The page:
Some individuals confuse the terms “upside-down loan” and “negative equity.” The two expressions, once again, allude to the same circumstance. You have negative equity if your lender notifies you that your mortgage is underwater or upside-down.

What Is The Loan-To-Value Ratio?

The loan-to-value (LTV) ratio is often used to assess lending risk and help a lender decide whether or not to grant credit when someone is acquiring a home. It also impacts a borrower’s interest rate, loan type, and whether or not they will be required to pay for private mortgage insurance.

LTV is a percentage that expresses the relationship between the loan balance and the home’s appraised value. It’s computed by dividing the loan amount by the home’s appraised value.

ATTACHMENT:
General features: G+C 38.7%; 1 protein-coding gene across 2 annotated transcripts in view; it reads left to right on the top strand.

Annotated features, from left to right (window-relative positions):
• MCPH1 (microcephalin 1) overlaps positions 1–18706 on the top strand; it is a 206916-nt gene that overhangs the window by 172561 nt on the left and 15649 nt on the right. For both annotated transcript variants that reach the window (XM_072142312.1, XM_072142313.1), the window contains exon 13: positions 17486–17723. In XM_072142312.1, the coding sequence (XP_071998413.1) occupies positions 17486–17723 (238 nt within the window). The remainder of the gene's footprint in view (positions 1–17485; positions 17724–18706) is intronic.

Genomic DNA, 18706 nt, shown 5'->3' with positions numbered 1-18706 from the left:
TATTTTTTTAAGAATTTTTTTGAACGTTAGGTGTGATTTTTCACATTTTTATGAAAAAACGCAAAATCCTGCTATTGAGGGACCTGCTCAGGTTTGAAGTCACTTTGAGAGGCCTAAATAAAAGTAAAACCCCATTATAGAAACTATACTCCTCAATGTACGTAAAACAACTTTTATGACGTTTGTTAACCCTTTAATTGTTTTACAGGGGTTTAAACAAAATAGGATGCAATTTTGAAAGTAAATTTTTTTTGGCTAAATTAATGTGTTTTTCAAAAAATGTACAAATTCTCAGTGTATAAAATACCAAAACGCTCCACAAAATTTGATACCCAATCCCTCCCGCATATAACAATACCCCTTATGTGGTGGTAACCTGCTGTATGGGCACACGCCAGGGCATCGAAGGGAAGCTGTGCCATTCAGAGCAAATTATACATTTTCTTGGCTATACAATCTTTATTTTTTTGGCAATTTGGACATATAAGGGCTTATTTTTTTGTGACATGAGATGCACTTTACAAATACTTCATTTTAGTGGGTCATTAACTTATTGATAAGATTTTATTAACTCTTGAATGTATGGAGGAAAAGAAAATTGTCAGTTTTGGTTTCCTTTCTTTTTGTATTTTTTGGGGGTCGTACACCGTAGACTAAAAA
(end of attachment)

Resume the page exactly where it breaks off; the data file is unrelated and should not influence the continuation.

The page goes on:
Let’s imagine you want to buy a $300,000 home and need a $250,000 mortgage to do it. To calculate your LTV, split $250,000 by $300,000, which is 0.83 percent or 83 percent.

The lower the LTV, the more equity you have in your house. The more the LTV, the less equity you have and the greater the risk to lenders. When your LTV exceeds 100%, you have negative equity in your house and are underwater on your loan. How To Refinance When You Have Negative Equity.

What Causes Negative Equity?

Negative equity can be caused by a variety of circumstances, some of which are within your control and others which are beyond your control. Here are some of the reasons of negative equity, as well as some strategies for avoiding or reducing their risk.

Market Decline

This is one of the most common causes of negative equity. They may buy or borrow against their property at the pinnacle of the market, only for the market to crash, causing home prices to collapse.